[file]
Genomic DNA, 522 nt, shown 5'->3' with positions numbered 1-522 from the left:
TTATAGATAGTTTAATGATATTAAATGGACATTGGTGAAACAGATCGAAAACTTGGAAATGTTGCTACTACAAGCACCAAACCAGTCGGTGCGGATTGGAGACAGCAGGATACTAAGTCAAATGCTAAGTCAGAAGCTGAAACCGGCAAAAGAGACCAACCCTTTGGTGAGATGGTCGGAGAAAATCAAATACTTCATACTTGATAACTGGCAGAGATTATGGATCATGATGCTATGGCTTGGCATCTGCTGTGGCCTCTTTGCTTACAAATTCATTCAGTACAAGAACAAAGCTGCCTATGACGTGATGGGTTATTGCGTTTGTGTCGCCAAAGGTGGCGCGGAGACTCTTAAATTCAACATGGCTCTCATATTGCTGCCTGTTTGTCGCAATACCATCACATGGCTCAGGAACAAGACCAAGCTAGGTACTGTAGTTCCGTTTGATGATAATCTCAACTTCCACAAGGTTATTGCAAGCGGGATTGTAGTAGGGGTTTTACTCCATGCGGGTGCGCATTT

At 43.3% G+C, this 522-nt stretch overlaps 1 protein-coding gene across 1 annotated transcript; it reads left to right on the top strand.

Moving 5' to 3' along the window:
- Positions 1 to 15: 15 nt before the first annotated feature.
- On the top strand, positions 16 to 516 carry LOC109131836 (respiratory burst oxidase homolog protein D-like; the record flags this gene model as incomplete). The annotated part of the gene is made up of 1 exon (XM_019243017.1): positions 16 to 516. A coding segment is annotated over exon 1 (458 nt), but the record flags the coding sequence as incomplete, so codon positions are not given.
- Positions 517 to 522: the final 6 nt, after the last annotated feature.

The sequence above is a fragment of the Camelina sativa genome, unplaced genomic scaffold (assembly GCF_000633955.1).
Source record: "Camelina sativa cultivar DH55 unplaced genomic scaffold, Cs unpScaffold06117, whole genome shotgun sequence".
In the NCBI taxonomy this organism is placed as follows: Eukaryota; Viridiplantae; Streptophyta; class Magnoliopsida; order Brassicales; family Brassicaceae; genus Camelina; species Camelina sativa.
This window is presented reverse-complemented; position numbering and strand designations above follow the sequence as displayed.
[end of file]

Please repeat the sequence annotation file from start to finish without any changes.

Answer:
Genomic DNA, 522 nt, shown 5'->3' with positions numbered 1-522 from the left:
TTATAGATAGTTTAATGATATTAAATGGACATTGGTGAAACAGATCGAAAACTTGGAAATGTTGCTACTACAAGCACCAAACCAGTCGGTGCGGATTGGAGACAGCAGGATACTAAGTCAAATGCTAAGTCAGAAGCTGAAACCGGCAAAAGAGACCAACCCTTTGGTGAGATGGTCGGAGAAAATCAAATACTTCATACTTGATAACTGGCAGAGATTATGGATCATGATGCTATGGCTTGGCATCTGCTGTGGCCTCTTTGCTTACAAATTCATTCAGTACAAGAACAAAGCTGCCTATGACGTGATGGGTTATTGCGTTTGTGTCGCCAAAGGTGGCGCGGAGACTCTTAAATTCAACATGGCTCTCATATTGCTGCCTGTTTGTCGCAATACCATCACATGGCTCAGGAACAAGACCAAGCTAGGTACTGTAGTTCCGTTTGATGATAATCTCAACTTCCACAAGGTTATTGCAAGCGGGATTGTAGTAGGGGTTTTACTCCATGCGGGTGCGCATTT

At 43.3% G+C, this 522-nt stretch overlaps 1 protein-coding gene across 1 annotated transcript; it reads left to right on the top strand.

Moving 5' to 3' along the window:
- Positions 1 to 15: 15 nt before the first annotated feature.
- On the top strand, positions 16 to 516 carry LOC109131836 (respiratory burst oxidase homolog protein D-like; the record flags this gene model as incomplete). The annotated part of the gene is made up of 1 exon (XM_019243017.1): positions 16 to 516. A coding segment is annotated over exon 1 (458 nt), but the record flags the coding sequence as incomplete, so codon positions are not given.
- Positions 517 to 522: the final 6 nt, after the last annotated feature.

The sequence above is a fragment of the Camelina sativa genome, unplaced genomic scaffold (assembly GCF_000633955.1).
Source record: "Camelina sativa cultivar DH55 unplaced genomic scaffold, Cs unpScaffold06117, whole genome shotgun sequence".
In the NCBI taxonomy this organism is placed as follows: Eukaryota; Viridiplantae; Streptophyta; class Magnoliopsida; order Brassicales; family Brassicaceae; genus Camelina; species Camelina sativa.
This window is presented reverse-complemented; position numbering and strand designations above follow the sequence as displayed.